That'll explain the late-summer thunderstorms, probably, and it'll soon 'Piove a catinelle' as they say in these parts.
Just a few miles further on through Castel Rigone, the fortuitous find of a roadside restaurant with suitable seating outside. A plateful of antipasto to share, some bits less familiar than others, then some pasta with 'wild' boar.
There's phrasebook fun to be had with the waitress... 'Ci sono cinghiali nella foresta?' although a man on the next table had to help with the translation. The silence wasn't because of not being understood, more of an 'Si quindi cosa?' Well, you don't get them in Chopwell Woods luv!
As for the fella, a plate of antipasto to himself, pasta then a steak the size of a wild boar's head. With his briefcase and business-casual dress, it looked like he'd soon be heading back to work. These Italians really do know how to do lunch, don't they?
Meanwhile, back in Passignano, there are three islands in the lake although Isola Maggiore is the only one that's accessible from Passignano. It isn't, however, the largest so it's not quite your standard Major \ Minor, Majorca \ Menorca scenario here.
That'll be Isola Polvese and the troublesome negotiation at the ferry landing involving having to change to get there, even though you didn't want to, was put down to the local dialect.
 'No Polvese, Maggiore! Maggiore!' You can see it, I'm pointing at it, 'That one! That one! Per favore.'
St Francis once spent a Lent on Maggiore, they say, and yes, that's he of Assisi fame and at just 60 acres, or about 100 abandoned football pitches, you can walk around it in less than an hour.
Highlights include a couple of churches and a crumbling mansion, none shown, and the odd, exotic-looking fagiano. They're not thought to be on the menu at the Ristorante L'Oso but the cocksure waiter will soon lose his head when a party of 30 pile in off the ferry.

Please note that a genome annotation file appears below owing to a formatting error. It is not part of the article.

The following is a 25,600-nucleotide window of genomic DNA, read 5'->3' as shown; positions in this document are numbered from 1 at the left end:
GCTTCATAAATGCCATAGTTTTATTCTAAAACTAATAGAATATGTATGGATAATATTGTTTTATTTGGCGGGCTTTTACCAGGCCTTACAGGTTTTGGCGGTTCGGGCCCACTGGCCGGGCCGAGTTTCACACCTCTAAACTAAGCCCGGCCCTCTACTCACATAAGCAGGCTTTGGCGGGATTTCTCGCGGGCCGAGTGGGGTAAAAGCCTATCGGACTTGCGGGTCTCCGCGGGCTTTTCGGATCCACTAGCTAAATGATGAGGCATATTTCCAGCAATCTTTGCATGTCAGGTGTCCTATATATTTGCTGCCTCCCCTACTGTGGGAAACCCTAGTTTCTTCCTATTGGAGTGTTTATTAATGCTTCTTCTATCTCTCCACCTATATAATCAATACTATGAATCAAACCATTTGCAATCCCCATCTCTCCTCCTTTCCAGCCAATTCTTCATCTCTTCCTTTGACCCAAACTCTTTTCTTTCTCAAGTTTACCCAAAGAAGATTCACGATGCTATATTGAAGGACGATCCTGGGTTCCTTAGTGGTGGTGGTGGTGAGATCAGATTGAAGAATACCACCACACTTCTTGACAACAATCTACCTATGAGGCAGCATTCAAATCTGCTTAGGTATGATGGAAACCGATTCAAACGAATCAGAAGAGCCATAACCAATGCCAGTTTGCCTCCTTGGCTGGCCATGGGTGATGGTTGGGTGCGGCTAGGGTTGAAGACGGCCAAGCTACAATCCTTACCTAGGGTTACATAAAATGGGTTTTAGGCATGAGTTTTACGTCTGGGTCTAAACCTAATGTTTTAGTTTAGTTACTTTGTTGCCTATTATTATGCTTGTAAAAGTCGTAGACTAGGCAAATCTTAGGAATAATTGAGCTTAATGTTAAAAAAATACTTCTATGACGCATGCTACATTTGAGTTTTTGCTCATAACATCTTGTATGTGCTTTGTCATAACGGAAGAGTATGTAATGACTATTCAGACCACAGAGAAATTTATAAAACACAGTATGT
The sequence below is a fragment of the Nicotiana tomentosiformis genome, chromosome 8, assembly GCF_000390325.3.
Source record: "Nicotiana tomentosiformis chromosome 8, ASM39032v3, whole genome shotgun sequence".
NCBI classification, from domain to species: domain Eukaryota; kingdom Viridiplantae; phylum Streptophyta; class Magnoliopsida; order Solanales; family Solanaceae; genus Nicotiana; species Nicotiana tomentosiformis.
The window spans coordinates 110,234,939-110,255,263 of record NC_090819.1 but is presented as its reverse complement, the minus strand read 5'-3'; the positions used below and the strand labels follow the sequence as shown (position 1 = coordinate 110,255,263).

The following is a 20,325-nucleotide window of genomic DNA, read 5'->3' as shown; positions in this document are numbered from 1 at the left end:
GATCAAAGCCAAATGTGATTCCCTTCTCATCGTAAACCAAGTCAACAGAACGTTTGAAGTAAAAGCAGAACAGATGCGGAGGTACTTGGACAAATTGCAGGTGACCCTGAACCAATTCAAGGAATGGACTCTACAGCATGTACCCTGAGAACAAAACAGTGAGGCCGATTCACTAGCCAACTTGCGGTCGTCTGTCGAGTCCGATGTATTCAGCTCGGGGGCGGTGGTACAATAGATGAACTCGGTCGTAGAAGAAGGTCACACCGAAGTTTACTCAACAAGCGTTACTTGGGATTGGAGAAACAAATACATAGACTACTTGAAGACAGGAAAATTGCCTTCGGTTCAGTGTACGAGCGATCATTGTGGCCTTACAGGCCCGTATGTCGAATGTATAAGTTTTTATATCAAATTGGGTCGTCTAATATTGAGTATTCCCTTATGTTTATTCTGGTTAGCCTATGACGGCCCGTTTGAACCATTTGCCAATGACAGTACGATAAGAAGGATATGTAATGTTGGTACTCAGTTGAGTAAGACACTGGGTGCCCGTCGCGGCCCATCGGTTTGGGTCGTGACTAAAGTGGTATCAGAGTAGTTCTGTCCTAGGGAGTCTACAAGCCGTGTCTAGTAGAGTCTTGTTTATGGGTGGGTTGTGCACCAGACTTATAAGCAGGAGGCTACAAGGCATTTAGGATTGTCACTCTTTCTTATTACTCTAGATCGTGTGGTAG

There's a small, Irish lace-making 'industry' and museum here, obviously, although it's not entirely clear why and how.
By the 1900s, fishing was dwindling so to boost his coffers, some local aristocrat or other exploited the net-mending skills of the idling wives of the fishermen.
The Irish connection is said to involve a friend of his wife who was brought in to teach them a different kind of knitting and whatever profits he made from the fish, he was soon Dublin it from the lace.
Meanwhile, back in Passignano, the reason for being here is because it's not too far from Tuscany, which isn't that hard to reach if you've a local flight provider. It's a chance to mooch around an area that's not quite so well known and there's also a train for when you're too scared to drive to Perugia.
There's some hardcore strolling to be done down by the waterfront and most of the mosquitoes have scarpered by mid-September.
It's a shame that Shelley didn't make it here because the fig-eating fop might well have written, as he popped yet another one into his gob...
There once was a lake of mosquitoes,
That would bite arms, legs, heads, necks and feet, toes,
There's not yet a train,
And what with the rain,
Tuscany's where me and Keats go.
 Oh no they haven't!
Nominally an ice-cream parlour but the big screen's up for the match and there's Peroni™ on draught. Where better to watch the Azzurri cling on for a disappointing 2-2 draw in Bulgaria with a crowd of increasingly crabby locals?
Ha ha ha! See, it's not just our lot.